Thursday, July 28, 2011

The Rebellious Image of the X-Games

Well, they're not as rebellious today as in 1993, when the games were launched.

See Los Angeles Times, "X Games' wider world keeps growing":

The X Games have hosted competitions in 14 countries in recent years, but a stronger international footprint — with four new global events planned outside the U.S. — would allow them to tap into new and potentially deeper revenue streams.

An unseen factor in the X Games' ability to grow, though, is the independence of their athletes.

"They're not organized, unionized, there's no collective bargaining," Fort said.

Dave Mirra, a BMX and rally car driver who holds the record for most X Games medals (24), hopes they receive benefits and a pension one day. "It will be cool to see how organized we are in 20 years," Mirra said.

It's unknown where action sports may be by then, but it's difficult to envision them letting go of their identity.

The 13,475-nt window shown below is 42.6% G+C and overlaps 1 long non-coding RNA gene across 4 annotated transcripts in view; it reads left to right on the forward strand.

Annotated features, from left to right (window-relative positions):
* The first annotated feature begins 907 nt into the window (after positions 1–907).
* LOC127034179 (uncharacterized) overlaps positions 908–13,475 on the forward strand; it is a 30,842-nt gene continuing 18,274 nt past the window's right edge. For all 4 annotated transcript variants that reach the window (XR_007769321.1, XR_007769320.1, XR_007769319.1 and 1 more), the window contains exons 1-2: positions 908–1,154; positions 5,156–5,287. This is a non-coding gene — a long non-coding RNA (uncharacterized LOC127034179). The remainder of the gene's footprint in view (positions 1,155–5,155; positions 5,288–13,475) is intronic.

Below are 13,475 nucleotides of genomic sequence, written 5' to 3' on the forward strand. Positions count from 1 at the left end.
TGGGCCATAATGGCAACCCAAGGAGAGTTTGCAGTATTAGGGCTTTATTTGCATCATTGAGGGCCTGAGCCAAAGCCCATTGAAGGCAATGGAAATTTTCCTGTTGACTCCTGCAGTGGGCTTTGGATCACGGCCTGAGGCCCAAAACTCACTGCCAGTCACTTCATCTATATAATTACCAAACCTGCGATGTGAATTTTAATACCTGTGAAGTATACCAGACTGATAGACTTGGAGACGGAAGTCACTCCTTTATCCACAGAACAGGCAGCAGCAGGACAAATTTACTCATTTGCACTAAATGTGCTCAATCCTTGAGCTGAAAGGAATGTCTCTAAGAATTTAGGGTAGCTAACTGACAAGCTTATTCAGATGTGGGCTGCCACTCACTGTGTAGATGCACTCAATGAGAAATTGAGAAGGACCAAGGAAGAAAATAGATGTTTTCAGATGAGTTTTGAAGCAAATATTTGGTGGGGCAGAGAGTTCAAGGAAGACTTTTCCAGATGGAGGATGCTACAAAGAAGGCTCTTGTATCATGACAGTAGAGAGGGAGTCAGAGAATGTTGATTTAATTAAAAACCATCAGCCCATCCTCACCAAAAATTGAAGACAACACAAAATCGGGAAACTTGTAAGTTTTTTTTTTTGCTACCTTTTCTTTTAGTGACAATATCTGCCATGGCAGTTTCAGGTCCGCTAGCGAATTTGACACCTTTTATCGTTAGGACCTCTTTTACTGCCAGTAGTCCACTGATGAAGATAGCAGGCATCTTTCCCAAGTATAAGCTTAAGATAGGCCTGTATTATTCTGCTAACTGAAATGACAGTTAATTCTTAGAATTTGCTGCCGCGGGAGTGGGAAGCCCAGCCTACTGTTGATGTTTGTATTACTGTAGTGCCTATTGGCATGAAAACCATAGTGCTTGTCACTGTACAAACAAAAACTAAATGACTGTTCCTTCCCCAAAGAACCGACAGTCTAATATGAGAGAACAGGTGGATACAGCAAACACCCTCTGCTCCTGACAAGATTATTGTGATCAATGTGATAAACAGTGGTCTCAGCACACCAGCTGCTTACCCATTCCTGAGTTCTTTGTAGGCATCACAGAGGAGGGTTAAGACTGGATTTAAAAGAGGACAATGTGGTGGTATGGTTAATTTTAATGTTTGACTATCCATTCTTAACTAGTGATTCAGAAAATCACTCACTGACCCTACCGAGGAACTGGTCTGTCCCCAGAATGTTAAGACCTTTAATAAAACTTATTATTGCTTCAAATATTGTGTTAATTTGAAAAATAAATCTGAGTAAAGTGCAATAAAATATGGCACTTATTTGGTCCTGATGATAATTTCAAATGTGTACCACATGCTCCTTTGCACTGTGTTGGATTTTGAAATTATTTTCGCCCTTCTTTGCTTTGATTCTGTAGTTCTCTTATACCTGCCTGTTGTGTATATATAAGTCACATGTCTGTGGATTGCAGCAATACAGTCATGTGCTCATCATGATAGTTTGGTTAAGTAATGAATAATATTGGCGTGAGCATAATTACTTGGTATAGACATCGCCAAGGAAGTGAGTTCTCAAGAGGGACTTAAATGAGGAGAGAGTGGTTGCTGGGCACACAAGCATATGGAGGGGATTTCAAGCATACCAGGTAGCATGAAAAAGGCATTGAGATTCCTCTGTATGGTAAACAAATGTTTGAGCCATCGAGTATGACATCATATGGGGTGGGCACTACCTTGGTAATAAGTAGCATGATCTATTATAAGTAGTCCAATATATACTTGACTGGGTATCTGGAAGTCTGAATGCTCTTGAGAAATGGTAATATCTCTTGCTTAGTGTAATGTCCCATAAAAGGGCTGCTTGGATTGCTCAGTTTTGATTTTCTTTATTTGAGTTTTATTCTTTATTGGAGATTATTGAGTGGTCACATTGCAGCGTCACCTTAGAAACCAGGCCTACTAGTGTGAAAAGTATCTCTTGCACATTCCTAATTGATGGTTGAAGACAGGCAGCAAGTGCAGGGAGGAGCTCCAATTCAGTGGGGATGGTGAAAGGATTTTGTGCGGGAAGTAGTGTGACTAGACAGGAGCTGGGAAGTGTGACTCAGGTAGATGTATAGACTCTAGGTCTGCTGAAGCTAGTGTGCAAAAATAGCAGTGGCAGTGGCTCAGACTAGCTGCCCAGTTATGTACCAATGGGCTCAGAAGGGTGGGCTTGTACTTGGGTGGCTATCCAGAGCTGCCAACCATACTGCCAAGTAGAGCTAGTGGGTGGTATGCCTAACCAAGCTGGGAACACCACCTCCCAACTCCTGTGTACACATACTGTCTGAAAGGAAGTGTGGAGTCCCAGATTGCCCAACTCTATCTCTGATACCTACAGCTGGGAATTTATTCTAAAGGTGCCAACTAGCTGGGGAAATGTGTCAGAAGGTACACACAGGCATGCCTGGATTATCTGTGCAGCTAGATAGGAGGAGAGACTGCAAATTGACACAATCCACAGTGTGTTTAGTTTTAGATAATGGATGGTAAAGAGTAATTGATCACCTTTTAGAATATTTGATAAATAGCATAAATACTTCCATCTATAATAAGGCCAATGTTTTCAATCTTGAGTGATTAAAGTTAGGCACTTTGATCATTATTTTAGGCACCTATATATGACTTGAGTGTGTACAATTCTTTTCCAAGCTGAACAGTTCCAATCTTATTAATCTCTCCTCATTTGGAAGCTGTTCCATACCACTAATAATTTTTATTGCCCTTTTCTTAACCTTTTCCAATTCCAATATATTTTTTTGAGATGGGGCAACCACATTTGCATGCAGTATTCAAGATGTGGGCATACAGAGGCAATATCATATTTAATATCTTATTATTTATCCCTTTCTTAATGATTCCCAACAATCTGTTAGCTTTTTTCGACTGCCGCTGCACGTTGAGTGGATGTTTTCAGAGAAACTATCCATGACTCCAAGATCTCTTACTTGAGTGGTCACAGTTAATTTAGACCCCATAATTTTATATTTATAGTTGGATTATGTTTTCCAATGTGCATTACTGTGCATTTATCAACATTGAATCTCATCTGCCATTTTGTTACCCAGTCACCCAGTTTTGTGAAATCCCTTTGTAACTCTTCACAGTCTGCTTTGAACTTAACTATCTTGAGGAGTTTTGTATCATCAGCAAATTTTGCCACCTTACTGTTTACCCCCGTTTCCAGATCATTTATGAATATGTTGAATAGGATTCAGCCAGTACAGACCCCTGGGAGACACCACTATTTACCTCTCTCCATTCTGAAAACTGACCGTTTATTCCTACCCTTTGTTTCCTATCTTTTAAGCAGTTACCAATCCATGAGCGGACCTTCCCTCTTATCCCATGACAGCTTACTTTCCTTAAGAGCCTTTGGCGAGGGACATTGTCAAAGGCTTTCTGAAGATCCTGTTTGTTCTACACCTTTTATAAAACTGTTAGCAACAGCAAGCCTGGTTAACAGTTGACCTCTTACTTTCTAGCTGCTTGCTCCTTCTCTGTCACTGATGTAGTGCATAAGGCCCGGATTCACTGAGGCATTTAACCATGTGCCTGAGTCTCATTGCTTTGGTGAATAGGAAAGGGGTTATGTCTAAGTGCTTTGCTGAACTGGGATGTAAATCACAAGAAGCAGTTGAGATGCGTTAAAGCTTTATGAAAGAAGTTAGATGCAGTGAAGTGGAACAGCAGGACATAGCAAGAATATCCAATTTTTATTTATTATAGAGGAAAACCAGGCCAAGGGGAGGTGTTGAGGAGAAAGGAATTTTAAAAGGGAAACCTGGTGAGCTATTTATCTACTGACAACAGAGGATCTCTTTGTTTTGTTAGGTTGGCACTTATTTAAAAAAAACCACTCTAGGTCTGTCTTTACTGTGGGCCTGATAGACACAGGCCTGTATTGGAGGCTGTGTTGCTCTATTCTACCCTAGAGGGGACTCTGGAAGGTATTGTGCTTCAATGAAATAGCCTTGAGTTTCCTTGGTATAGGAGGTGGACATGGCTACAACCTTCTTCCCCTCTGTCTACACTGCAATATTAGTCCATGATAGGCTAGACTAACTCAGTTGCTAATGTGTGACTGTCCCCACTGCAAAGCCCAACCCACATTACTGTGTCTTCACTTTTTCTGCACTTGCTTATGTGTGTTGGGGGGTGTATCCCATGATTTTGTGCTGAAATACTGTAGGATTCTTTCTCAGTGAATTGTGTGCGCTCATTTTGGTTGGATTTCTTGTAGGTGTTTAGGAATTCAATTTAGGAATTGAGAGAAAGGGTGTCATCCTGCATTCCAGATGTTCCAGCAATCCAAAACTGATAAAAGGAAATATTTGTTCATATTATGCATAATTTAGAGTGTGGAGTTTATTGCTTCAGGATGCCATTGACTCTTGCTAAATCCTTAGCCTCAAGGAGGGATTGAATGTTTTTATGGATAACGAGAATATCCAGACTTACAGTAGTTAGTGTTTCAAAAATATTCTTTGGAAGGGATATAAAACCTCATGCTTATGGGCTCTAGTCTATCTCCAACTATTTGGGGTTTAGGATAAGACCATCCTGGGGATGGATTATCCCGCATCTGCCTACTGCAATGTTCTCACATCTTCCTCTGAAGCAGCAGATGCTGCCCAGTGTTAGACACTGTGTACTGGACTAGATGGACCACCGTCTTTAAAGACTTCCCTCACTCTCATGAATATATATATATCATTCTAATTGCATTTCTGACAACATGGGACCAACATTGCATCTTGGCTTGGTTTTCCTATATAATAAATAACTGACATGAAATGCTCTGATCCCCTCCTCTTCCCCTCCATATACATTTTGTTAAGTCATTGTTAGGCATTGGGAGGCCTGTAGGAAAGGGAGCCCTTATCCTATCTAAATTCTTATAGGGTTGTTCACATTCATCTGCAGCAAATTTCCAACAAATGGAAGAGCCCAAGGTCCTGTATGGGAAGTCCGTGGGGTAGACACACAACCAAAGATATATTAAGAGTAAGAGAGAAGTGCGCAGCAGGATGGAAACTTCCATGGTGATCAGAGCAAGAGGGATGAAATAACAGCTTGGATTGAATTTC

"It's inherently rebellious, in a sense," said iconic Brazilian skateboarder Bob Burnquist. "I'm 34, I'm a professional skateboarder, I have all the success in the world, but I skate in pools and I run from police. That's what I do."

There may be a rebel culture to it, but Curren Caples, a 15-year-old skateboarder from Ventura who competed in X Games 16, said he has noticed that has changed somewhat.

Caples said that when he started skating many kids frowned on events, saying competing meant "selling out."

Now, he said, "There are kids who are skating just to get sponsors."
When I was skating back in the 1970s and 1980s, kids could only dream of such things as the X-Games, or the global popularity of skateboarding.

More later. I'll be heading over with Staples Center on Saturday with my boys.